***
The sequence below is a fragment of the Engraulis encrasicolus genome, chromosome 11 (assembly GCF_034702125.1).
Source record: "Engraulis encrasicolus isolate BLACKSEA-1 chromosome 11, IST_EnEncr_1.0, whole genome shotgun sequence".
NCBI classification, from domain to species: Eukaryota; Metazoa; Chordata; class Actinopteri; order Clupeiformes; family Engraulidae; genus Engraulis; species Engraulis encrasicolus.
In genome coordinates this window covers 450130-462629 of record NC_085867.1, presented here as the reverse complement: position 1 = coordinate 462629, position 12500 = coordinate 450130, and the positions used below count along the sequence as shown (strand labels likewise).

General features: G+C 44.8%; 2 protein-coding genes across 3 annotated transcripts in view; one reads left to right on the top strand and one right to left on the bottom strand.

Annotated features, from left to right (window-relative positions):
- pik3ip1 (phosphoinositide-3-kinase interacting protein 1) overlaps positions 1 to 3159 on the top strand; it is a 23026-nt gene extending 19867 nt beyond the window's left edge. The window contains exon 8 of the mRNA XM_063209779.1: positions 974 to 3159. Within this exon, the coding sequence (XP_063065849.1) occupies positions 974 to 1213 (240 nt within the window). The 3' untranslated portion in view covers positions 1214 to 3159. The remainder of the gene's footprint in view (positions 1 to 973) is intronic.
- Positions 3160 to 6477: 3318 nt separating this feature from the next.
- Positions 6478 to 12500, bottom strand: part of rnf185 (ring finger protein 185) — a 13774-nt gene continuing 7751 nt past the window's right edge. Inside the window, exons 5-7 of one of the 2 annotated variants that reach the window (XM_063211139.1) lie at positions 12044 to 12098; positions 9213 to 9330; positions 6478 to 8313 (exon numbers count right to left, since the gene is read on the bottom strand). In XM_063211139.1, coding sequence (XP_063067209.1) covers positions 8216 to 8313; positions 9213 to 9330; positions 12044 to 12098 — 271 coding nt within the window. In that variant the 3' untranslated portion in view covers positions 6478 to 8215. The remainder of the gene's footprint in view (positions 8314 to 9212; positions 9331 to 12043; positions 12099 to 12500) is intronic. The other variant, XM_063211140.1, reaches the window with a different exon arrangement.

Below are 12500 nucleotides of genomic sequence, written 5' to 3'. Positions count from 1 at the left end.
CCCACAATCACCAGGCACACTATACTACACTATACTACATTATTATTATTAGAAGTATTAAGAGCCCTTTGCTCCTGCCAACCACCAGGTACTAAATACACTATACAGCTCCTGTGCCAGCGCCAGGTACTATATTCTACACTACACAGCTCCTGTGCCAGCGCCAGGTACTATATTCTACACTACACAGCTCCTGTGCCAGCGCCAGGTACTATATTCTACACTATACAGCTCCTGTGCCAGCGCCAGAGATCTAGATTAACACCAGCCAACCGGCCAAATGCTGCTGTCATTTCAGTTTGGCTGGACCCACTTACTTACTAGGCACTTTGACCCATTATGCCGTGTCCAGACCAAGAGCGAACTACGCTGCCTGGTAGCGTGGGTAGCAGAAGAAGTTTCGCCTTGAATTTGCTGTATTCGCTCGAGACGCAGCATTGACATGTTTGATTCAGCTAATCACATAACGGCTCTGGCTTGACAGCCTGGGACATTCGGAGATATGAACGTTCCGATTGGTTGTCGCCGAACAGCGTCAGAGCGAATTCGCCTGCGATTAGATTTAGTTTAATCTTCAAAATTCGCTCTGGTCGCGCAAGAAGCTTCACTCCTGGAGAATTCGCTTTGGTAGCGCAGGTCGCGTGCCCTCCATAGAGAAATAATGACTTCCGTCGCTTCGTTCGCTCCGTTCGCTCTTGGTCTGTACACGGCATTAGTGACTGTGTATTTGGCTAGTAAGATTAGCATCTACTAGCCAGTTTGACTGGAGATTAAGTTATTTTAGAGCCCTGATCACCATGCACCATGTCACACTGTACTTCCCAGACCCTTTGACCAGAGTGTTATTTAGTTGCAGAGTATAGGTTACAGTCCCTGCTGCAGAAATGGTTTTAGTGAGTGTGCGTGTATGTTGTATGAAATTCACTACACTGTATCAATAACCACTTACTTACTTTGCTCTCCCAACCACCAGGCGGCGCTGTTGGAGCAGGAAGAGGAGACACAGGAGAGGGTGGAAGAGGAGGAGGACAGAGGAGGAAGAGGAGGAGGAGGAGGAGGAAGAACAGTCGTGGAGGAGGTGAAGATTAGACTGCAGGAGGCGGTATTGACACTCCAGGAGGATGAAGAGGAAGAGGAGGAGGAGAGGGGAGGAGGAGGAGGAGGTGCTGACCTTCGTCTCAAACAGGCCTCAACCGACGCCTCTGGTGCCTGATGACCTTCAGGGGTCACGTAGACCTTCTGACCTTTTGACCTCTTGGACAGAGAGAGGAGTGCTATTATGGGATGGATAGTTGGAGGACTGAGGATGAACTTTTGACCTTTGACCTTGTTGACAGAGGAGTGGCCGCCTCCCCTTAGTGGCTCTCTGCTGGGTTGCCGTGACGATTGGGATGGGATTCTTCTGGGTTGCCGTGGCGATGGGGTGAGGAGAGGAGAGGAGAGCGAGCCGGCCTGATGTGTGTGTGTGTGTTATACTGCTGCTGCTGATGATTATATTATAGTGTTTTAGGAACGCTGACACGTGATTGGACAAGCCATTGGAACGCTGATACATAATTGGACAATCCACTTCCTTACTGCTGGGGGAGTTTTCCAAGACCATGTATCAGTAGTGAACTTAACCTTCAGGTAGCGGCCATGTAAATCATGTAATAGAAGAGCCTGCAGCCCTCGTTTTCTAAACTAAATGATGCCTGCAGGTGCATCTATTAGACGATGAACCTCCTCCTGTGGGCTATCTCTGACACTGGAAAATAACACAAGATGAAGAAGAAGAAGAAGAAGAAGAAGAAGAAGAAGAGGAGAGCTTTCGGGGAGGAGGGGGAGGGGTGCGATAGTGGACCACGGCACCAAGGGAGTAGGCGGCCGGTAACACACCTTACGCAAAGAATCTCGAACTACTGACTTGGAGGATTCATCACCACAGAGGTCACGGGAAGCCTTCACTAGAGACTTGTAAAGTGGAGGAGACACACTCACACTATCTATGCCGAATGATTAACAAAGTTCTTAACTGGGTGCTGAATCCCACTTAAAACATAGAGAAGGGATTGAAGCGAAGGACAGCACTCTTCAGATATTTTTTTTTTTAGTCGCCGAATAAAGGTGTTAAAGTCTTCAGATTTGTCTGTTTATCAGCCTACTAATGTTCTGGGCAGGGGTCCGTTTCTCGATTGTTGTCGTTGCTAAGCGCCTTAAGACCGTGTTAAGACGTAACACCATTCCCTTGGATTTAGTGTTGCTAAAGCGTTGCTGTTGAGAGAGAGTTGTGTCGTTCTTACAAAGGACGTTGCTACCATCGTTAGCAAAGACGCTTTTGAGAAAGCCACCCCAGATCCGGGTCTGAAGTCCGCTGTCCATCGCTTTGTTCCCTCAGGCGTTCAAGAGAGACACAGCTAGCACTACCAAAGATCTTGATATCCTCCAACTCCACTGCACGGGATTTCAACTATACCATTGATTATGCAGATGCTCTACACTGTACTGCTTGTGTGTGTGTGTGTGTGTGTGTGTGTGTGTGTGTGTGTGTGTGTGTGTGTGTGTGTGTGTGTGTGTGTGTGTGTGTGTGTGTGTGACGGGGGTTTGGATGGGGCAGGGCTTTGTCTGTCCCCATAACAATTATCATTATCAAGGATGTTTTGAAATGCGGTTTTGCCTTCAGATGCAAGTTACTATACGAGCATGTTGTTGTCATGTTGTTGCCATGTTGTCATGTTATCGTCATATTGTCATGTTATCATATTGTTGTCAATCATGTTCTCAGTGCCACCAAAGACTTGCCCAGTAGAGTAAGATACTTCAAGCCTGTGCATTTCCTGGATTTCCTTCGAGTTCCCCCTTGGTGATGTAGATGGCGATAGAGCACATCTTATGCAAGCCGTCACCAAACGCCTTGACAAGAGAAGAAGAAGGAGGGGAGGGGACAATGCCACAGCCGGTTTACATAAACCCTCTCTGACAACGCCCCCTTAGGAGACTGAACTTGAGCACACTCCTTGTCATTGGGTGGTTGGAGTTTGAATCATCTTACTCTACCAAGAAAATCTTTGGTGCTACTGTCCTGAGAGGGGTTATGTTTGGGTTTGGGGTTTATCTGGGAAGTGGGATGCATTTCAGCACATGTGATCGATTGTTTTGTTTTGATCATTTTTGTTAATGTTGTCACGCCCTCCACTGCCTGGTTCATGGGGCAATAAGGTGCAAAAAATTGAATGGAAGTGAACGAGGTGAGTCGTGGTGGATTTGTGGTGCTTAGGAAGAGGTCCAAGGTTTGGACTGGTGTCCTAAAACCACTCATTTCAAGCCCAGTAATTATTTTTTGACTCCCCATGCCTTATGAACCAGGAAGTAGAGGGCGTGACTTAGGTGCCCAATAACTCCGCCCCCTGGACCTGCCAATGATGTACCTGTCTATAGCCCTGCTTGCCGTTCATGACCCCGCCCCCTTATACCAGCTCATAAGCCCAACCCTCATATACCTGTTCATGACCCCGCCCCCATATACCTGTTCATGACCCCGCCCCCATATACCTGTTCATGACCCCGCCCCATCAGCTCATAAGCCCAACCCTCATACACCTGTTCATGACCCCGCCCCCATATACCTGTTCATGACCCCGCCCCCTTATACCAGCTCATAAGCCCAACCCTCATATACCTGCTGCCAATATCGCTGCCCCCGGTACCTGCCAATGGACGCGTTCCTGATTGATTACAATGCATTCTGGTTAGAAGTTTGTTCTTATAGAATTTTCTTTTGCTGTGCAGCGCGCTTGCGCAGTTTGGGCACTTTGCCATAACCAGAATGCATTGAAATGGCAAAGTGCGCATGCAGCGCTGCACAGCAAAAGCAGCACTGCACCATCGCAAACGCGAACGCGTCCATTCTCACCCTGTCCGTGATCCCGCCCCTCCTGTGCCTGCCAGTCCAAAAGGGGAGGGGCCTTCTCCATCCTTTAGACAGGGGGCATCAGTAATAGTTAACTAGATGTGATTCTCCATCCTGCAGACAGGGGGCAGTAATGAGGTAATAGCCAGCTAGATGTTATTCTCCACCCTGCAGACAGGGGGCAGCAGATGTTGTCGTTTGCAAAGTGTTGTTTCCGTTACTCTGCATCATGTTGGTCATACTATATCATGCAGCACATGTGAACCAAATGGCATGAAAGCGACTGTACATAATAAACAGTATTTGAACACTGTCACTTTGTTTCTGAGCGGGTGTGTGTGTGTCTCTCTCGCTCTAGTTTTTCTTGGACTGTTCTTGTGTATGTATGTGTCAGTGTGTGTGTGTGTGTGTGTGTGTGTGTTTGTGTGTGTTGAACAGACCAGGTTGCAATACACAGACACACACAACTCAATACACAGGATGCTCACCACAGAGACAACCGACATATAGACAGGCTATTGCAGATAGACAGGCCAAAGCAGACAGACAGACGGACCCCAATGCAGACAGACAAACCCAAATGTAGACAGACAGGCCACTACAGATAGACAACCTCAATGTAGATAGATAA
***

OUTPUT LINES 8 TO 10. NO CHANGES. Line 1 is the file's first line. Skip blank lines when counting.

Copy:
- Positions 3160 to 6477: 3318 nt separating this feature from the next.
- Positions 6478 to 12500, bottom strand: part of rnf185 (ring finger protein 185) — a 13774-nt gene continuing 7751 nt past the window's right edge. Inside the window, exons 5-7 of one of the 2 annotated variants that reach the window (XM_063211139.1) lie at positions 12044 to 12098; positions 9213 to 9330; positions 6478 to 8313 (exon numbers count right to left, since the gene is read on the bottom strand). In XM_063211139.1, coding sequence (XP_063067209.1) covers positions 8216 to 8313; positions 9213 to 9330; positions 12044 to 12098 — 271 coding nt within the window. In that variant the 3' untranslated portion in view covers positions 6478 to 8215. The remainder of the gene's footprint in view (positions 8314 to 9212; positions 9331 to 12043; positions 12099 to 12500) is intronic. The other variant, XM_063211140.1, reaches the window with a different exon arrangement.

Below are 12500 nucleotides of genomic sequence, written 5' to 3'. Positions count from 1 at the left end.